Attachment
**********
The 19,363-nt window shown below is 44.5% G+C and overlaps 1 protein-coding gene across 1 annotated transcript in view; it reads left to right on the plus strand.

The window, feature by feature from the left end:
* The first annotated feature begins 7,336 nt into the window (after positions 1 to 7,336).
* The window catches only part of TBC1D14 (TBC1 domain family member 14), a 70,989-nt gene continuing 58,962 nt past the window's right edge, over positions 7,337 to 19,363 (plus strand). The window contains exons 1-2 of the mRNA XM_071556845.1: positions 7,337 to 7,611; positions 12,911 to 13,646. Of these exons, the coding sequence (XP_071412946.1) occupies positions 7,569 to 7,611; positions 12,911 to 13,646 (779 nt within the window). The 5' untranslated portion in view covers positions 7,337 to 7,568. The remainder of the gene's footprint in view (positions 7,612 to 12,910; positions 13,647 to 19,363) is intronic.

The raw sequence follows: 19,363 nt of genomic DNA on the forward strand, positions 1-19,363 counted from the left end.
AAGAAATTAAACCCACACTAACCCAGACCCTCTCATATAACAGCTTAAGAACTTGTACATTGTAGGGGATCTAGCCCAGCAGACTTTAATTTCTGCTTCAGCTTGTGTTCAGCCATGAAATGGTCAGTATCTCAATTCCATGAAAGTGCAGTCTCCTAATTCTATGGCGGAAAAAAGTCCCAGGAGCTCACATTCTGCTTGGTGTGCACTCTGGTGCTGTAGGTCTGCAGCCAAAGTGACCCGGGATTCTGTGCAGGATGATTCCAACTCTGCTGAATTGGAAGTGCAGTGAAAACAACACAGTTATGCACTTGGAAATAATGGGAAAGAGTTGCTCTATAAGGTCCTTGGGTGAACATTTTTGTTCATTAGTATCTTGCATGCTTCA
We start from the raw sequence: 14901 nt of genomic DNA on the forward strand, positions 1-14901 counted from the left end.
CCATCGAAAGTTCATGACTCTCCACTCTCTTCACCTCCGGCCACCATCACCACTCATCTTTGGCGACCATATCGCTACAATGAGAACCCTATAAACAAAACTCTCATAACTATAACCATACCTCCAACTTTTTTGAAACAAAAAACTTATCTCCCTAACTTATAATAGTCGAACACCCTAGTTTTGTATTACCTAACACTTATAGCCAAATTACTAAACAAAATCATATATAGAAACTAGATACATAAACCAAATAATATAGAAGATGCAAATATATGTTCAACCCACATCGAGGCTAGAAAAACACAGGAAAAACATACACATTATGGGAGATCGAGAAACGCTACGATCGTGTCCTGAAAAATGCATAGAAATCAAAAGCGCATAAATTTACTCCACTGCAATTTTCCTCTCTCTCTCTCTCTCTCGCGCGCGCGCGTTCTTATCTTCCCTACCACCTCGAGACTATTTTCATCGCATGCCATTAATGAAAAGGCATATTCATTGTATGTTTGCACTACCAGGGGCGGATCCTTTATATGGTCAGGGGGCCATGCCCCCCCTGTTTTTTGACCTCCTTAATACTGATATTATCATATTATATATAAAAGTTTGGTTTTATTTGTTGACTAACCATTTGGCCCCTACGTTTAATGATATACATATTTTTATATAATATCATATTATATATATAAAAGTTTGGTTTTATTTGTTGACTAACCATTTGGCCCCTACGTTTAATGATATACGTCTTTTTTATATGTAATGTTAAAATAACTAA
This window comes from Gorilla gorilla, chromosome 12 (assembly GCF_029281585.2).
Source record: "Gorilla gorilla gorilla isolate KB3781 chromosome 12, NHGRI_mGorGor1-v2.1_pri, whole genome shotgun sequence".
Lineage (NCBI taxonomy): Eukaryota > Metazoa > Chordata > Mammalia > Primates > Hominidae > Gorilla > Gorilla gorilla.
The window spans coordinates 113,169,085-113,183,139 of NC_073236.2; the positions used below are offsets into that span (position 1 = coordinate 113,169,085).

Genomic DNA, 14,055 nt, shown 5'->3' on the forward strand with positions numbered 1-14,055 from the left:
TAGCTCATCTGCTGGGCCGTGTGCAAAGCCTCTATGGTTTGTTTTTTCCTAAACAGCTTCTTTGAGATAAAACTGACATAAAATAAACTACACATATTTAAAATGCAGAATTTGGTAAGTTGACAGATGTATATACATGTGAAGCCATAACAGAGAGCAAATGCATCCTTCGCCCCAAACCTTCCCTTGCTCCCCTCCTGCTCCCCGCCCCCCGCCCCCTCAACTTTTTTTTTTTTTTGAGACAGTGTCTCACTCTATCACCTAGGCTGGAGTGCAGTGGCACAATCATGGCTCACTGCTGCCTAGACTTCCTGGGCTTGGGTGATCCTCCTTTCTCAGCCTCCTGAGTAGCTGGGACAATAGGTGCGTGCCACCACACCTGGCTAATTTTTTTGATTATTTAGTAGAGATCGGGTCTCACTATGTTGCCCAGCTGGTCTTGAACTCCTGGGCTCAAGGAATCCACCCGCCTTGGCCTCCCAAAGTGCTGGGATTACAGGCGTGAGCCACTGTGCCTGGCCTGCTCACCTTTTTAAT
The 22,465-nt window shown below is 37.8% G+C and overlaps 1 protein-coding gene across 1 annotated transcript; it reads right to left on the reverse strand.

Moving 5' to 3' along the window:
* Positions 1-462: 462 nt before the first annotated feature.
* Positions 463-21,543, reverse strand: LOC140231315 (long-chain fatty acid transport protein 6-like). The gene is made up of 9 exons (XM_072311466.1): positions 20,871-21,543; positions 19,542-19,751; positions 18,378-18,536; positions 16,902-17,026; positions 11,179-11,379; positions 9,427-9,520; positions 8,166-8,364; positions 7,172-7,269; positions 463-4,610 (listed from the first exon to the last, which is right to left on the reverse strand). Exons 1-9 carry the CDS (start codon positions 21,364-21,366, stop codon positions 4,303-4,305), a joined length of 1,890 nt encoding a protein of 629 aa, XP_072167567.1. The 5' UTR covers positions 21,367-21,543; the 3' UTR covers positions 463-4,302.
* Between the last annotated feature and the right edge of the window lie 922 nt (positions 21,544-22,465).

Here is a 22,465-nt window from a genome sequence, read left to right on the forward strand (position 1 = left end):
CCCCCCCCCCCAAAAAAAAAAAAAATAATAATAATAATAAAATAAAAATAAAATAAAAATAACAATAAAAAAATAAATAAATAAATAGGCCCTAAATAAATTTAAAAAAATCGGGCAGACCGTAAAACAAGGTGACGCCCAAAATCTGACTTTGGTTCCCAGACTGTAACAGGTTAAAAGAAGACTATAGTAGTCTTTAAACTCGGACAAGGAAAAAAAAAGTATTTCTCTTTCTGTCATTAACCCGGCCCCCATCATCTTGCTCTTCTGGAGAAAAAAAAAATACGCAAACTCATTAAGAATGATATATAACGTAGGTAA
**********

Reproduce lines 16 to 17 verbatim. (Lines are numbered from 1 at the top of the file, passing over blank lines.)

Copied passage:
Moving 5' to 3' along the window:
* Positions 1-462: 462 nt before the first annotated feature.